This past weekend was there helping family get to an event , while filling in some time near one of the event venues, came across some really nice ones. A property near the lake edge had a towering 8-10m mature one, but nearby, a very nice house had a whole embankment terraced and filled out with dozens of large Archontophoenix, Rhopies and CIDP.  They were all maintained to perfection and could tell they had been growing for years and years, not just dropped in this summer.

Didn't take photos and reluctant to even say what part of the city it was as the area had neighbourhood watch signs everywhere, but now I know they grow fine there.

 

 

 

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Today is the coolest day in ages with a max of 18.4C. A couple of days ago we were having higher minimums and humidity to boot. The cooling off is happening already. The endless cloud has returned.. A 26C day is forecast for Sunday so that’s something to look forward too. It was a coolish summer just gone. Summer didn’t get here until about the 3rd week in January and the max we recorded was around 38C. This meant that nothing got sunburnt this year. The year previous we had a freak day of 43.5C and even things in dappled shade burnt. If we have a mild winter then maybe we can get a year or two in without foliage damage. 

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Millbrook, "Kinjarling" Noongar word meaning "Place of Rain", Rainbow Coast, Western Australia 35S. Warm temperate. Csb Koeppen Climate classification. Cool nights all year round.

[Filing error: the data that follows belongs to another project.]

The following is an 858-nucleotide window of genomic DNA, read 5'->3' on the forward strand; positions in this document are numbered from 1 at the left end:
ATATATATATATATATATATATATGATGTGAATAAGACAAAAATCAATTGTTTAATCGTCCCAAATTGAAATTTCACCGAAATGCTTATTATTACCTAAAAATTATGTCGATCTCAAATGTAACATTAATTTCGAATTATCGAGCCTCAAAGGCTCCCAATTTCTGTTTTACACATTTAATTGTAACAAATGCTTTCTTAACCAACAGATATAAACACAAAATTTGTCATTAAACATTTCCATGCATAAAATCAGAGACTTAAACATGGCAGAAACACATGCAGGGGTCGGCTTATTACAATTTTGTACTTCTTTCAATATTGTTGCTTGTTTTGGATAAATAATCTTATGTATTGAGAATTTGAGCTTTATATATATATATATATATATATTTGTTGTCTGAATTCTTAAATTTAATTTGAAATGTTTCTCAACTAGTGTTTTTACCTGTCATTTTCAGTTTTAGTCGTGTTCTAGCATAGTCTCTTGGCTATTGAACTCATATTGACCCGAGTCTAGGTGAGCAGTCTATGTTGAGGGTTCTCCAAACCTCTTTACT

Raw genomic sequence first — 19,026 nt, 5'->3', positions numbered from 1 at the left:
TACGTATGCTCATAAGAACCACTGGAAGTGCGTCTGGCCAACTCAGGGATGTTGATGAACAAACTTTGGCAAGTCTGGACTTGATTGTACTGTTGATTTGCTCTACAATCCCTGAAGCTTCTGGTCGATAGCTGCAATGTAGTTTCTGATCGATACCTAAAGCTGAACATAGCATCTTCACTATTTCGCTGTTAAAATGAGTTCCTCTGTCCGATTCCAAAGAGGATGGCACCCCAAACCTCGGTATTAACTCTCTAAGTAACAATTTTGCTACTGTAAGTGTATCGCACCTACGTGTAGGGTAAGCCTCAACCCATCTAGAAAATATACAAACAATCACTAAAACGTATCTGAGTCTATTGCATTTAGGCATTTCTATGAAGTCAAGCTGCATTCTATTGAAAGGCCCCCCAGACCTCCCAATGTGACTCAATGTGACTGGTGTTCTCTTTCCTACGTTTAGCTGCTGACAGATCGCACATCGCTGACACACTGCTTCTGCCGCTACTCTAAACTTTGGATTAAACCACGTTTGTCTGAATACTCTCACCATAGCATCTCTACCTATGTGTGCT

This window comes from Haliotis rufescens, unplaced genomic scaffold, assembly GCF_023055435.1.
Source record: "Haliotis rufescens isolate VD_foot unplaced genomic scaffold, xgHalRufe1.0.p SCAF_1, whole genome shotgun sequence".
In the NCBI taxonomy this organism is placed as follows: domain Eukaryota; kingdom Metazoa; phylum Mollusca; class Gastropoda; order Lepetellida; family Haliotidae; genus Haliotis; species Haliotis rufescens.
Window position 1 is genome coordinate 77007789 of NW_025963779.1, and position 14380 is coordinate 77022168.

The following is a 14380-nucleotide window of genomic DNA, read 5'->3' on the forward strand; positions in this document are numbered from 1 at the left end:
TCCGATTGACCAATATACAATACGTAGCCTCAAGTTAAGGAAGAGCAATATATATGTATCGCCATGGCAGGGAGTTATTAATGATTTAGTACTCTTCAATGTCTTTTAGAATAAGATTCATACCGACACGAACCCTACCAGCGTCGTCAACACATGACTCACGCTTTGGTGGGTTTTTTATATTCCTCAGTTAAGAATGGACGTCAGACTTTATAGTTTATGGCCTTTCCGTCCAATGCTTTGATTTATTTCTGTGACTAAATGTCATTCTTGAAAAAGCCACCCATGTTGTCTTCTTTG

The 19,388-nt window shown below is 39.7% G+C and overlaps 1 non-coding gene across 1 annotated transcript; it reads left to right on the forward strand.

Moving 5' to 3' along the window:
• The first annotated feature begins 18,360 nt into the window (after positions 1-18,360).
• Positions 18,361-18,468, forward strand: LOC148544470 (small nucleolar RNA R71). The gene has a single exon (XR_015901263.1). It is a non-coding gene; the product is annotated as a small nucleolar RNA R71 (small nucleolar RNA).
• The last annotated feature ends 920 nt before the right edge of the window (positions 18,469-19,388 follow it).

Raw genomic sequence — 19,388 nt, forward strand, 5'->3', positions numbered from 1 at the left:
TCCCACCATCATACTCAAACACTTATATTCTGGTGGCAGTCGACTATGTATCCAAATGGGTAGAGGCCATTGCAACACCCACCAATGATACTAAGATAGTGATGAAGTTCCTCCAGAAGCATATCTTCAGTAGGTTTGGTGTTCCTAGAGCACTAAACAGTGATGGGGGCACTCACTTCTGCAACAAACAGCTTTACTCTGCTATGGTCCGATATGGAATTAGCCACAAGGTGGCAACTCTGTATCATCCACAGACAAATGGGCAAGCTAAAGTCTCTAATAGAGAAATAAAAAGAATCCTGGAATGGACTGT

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On 3/26/2023 at 10:13 PM, cbmnz said:

A year or two ago we discussing how far South + inland  Archontophoenix would grow to maturity in NZ, I mentioned had never spotted any in the tourist city of Rotorua which sits in a Caldera about 300m above sea level.

Which was strange as generally temps below -3C are infrequent and short lived so they should survive.

This past weekend was there helping family get to an event , while filling in some time near one of the event venues, came across some really nice ones. A property near the lake edge had a towering 8-10m mature one, but nearby, a very nice house had a whole embankment terraced and filled out with dozens of large Archontophoenix, Rhopies and CIDP.  They were all maintained to perfection and could tell they had been growing for years and years, not just dropped in this summer.

Didn't take photos and reluctant to even say what part of the city it was as the area had neighbourhood watch signs everywhere, but now I know they grow fine there.

 

 

 

That's cool to hear and would have been nice to see.  We know of the mature Archontophoenix in Sumner, Chch. But that is very coastal.

I'll see if I can do it in Dunedin 🤠.. .although the Purpurea didn't manage to push a single frond this summer. Might bring it inside over winter to get it to finsh the current spear and put it outside again (in the shade house) in the spring.  The much smaller subpinnate cunninghamianas pushed just one tiny spear each.